Reviewed by Tori
Favorite Quote: “Maybe I can still make a great life for Brenna and me, here.”
Twenty-four year old single mother Catherine Wright never wanted to be the focus of her hometown’s attention again. That proves impossible to avoid when she risks her life to save a man from a burning car only to discover he is Brett Madden, a famous pro hockey player. Now she has to worry about her past being rehashed again, this time within her daughter’s hearing.
Catherine manages to keep her identity a secret until a townie outs her and Brett show up on her doorstep, eager to thank her for saving his life. What starts out a grateful friendship begins to grow into something as the chemistry sparks between Catherine and Brett. But Catherine has already been burnt badly by someone’s promises and she doesn’t trust the attraction growing between her and Brett because what can someone as special as him see in a nobody like her?
I will admit Until It Fades surprised me. As a long time fan of K.A. Tucker’s, I was shocked by how lightweight and predictable this story was. Tucker’s usual stories tend to be darker in conflicts and characterization. Though our heroine has had a tough row to hoe, she has survived with only some minor scrapes and bruises with some help from some friends.
Catherine Wright has lived in the small town of Balsam all her life. An affair with her high school English teacher (part of the town’s founding family) when she was sixteen led to her ostracization by the town and a huge falling out with her parents. At age eighteen, she moves out, secures a job waitressing at a local truck stop and discovers she’s pregnant. Now twenty-four, Catherine still works at the same job and with some government help, she is raising her little one all on her own.
Tucker tells Catherine’s backstory in great detail and merges it in with the present, taking up a lengthy portion of the story. I liked Catherine. She is honest in everything that has happened and the part she played in it. She spends quite a lot of time examining her relationships with her parents, her mother in particular, her siblings, the town, her friends, and even her own daughter. We learn she finally understands that it was the teacher who was in the wrong and that while the town wasn’t kind to her as a teen, it has grown and changed, just as she has, and quite a few of the townsfolk didn’t blame her for what happened.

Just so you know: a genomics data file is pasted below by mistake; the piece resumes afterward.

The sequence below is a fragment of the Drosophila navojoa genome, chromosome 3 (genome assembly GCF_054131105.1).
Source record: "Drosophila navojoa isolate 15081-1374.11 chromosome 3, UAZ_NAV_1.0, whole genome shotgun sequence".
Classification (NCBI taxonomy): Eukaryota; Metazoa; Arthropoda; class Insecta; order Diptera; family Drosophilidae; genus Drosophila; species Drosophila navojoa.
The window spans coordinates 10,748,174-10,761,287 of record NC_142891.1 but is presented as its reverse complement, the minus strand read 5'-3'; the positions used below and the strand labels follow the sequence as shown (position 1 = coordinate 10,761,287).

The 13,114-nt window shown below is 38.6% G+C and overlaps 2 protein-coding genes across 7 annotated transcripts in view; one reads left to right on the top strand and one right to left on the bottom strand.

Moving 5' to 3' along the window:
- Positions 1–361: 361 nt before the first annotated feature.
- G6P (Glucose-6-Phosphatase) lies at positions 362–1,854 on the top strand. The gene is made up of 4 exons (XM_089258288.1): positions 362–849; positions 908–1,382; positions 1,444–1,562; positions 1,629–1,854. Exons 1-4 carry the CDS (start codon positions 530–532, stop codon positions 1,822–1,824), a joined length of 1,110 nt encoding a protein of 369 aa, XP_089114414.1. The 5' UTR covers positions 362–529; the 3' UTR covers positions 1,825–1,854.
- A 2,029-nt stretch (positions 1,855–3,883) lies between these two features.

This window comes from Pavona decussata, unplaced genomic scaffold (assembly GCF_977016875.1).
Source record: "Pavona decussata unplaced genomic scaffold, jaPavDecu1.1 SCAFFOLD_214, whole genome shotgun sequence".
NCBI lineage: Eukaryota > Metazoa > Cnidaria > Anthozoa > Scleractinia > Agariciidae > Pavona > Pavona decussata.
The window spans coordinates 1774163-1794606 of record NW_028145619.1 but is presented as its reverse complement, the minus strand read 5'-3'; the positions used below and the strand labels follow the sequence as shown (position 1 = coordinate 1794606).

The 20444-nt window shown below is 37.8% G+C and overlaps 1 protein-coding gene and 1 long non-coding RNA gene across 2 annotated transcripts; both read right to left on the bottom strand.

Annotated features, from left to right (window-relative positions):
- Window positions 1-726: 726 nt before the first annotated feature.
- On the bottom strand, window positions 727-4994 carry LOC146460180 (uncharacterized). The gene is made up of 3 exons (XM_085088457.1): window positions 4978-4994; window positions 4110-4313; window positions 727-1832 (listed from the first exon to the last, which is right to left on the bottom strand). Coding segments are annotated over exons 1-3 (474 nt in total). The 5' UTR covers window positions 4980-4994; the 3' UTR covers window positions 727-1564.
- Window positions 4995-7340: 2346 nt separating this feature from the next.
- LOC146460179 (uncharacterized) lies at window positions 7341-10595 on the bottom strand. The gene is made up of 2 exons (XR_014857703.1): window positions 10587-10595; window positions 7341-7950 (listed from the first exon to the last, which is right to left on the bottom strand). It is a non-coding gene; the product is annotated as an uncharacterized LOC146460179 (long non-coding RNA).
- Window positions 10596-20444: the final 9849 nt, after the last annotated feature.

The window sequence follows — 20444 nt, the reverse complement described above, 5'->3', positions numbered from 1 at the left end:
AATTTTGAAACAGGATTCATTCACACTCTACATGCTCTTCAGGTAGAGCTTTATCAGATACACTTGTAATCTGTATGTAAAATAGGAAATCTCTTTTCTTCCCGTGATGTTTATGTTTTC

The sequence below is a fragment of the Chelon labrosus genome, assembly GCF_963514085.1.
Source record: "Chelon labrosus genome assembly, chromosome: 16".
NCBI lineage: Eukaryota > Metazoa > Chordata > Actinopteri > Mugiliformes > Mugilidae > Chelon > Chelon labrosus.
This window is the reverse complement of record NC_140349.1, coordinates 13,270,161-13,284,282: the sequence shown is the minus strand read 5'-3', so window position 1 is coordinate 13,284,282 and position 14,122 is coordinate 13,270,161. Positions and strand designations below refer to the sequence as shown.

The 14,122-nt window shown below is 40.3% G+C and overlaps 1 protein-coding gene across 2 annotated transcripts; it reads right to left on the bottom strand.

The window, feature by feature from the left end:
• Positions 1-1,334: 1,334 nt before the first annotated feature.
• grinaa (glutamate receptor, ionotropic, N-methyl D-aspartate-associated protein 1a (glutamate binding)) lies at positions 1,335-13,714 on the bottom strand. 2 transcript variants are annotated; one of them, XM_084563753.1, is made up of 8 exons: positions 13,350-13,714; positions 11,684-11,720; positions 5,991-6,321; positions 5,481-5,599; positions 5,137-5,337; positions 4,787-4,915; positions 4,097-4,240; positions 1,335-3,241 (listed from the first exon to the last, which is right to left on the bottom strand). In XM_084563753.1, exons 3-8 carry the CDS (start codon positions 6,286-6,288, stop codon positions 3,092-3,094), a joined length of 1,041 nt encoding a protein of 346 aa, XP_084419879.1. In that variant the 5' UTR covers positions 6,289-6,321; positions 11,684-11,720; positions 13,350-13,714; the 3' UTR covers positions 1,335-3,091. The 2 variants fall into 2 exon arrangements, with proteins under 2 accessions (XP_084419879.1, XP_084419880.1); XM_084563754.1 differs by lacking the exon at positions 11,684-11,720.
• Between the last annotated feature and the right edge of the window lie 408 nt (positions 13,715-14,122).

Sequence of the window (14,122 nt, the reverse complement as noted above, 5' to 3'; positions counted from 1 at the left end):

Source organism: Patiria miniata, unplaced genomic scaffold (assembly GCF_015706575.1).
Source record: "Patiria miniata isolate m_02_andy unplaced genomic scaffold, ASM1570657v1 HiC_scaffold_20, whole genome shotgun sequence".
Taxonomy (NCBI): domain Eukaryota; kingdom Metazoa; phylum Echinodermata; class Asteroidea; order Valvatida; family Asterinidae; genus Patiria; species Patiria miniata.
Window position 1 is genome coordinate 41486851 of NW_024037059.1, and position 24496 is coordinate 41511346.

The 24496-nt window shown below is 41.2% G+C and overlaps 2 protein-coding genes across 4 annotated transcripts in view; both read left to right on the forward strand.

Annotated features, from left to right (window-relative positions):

Organic humor and an engaging narrative keep the story moving along though the romance is VERY slow to build. Catherine doesn’t trust anyone including herself and keeps our hero at arm’s length for most of the book. While I appreciated the realism behind Catherine’s emotional and mental struggles with everything that has happened, I found Brett’s attraction to Catherine questionable. Tucker makes sure to announce on several occasions that Brett’s attraction is unaffected by gratitude but I don’t see how it wasn’t. They don’t spend much time together and I never felt they got to know one another beyond a singular level. I felt a large part of that problem was the fact that Tucker spends so much time developing and characterizing Catherine and her inner circle. she seems to skimp on everything else-Brett and the romance.
A vibrant and personable cast of secondary characters adds to the energy of this storyline. Catherine and her daughter Brenna are a dynamic duo and I love how strong Brenna’s role is in here. Misty and Keith are Catherine’s best friends and it shows when they come to her rescue when she needs them most even if she doesn’t think she needs help. Catherine’s parents have their come to Jesus moment and I enjoyed seeing Catherine and her mother grow from their child/adult relationship into one of equal standing. I really wish the teacher who ruined Catherine’s life would have played a bigger role especially with the twist we get towards the end.
The ending is one in which fairy tales are written. Brett sweeps Catherine off her feet and takes her Brenna to the castle she drew about in her sketch book and they live happily ever after.
While I liked Until It Fades, it wasn’t a deep, meaningful, or particularly memorable book. It was a sweet opposite attraction romance with a low-key romance and some play on class differences. The perfect beach book.